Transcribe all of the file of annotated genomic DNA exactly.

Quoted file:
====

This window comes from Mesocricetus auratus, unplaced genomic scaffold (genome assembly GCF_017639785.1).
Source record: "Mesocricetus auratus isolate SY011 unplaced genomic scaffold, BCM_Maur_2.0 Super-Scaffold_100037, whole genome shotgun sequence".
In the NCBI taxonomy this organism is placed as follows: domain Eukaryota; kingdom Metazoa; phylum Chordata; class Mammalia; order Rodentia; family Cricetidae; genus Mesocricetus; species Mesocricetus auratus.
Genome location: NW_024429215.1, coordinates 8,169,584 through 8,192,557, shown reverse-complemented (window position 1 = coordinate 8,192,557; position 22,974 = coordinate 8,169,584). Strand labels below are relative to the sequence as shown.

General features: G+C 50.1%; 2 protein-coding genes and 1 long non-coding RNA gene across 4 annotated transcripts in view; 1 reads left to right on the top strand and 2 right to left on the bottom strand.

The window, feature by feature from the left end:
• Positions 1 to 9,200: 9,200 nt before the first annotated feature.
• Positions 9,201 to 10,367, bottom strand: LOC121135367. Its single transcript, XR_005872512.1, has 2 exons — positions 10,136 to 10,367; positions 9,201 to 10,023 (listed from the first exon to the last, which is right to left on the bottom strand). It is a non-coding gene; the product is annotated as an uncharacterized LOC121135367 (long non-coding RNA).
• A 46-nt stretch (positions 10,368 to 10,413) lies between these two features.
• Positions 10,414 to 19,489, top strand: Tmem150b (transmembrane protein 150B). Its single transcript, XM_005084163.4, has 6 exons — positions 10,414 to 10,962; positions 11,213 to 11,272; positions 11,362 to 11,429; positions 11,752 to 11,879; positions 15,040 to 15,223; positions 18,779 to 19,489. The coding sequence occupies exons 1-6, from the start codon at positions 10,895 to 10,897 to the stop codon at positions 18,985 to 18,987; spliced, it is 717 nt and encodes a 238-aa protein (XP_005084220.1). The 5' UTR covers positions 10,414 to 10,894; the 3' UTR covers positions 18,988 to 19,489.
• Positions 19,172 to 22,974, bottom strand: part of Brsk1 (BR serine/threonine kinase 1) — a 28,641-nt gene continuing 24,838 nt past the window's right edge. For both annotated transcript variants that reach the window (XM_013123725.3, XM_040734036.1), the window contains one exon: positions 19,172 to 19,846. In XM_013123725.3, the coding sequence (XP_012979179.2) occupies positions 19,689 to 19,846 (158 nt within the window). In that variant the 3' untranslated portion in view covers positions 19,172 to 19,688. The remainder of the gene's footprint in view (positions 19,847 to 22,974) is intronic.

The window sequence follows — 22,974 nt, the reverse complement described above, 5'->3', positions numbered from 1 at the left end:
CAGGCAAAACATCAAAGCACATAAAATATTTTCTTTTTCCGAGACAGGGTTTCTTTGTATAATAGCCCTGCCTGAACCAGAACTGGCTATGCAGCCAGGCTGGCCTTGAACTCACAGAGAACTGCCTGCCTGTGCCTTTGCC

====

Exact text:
This window comes from Mesocricetus auratus, unplaced genomic scaffold (genome assembly GCF_017639785.1).
Source record: "Mesocricetus auratus isolate SY011 unplaced genomic scaffold, BCM_Maur_2.0 Super-Scaffold_100037, whole genome shotgun sequence".
In the NCBI taxonomy this organism is placed as follows: domain Eukaryota; kingdom Metazoa; phylum Chordata; class Mammalia; order Rodentia; family Cricetidae; genus Mesocricetus; species Mesocricetus auratus.
Genome location: NW_024429215.1, coordinates 8,169,584 through 8,192,557, shown reverse-complemented (window position 1 = coordinate 8,192,557; position 22,974 = coordinate 8,169,584). Strand labels below are relative to the sequence as shown.

General features: G+C 50.1%; 2 protein-coding genes and 1 long non-coding RNA gene across 4 annotated transcripts in view; 1 reads left to right on the top strand and 2 right to left on the bottom strand.

The window, feature by feature from the left end:
• Positions 1 to 9,200: 9,200 nt before the first annotated feature.
• Positions 9,201 to 10,367, bottom strand: LOC121135367. Its single transcript, XR_005872512.1, has 2 exons — positions 10,136 to 10,367; positions 9,201 to 10,023 (listed from the first exon to the last, which is right to left on the bottom strand). It is a non-coding gene; the product is annotated as an uncharacterized LOC121135367 (long non-coding RNA).
• A 46-nt stretch (positions 10,368 to 10,413) lies between these two features.
• Positions 10,414 to 19,489, top strand: Tmem150b (transmembrane protein 150B). Its single transcript, XM_005084163.4, has 6 exons — positions 10,414 to 10,962; positions 11,213 to 11,272; positions 11,362 to 11,429; positions 11,752 to 11,879; positions 15,040 to 15,223; positions 18,779 to 19,489. The coding sequence occupies exons 1-6, from the start codon at positions 10,895 to 10,897 to the stop codon at positions 18,985 to 18,987; spliced, it is 717 nt and encodes a 238-aa protein (XP_005084220.1). The 5' UTR covers positions 10,414 to 10,894; the 3' UTR covers positions 18,988 to 19,489.
• Positions 19,172 to 22,974, bottom strand: part of Brsk1 (BR serine/threonine kinase 1) — a 28,641-nt gene continuing 24,838 nt past the window's right edge. For both annotated transcript variants that reach the window (XM_013123725.3, XM_040734036.1), the window contains one exon: positions 19,172 to 19,846. In XM_013123725.3, the coding sequence (XP_012979179.2) occupies positions 19,689 to 19,846 (158 nt within the window). In that variant the 3' untranslated portion in view covers positions 19,172 to 19,688. The remainder of the gene's footprint in view (positions 19,847 to 22,974) is intronic.

The window sequence follows — 22,974 nt, the reverse complement described above, 5'->3', positions numbered from 1 at the left end:
CAGGCAAAACATCAAAGCACATAAAATATTTTCTTTTTCCGAGACAGGGTTTCTTTGTATAATAGCCCTGCCTGAACCAGAACTGGCTATGCAGCCAGGCTGGCCTTGAACTCACAGAGAACTGCCTGCCTGTGCCTTTGCC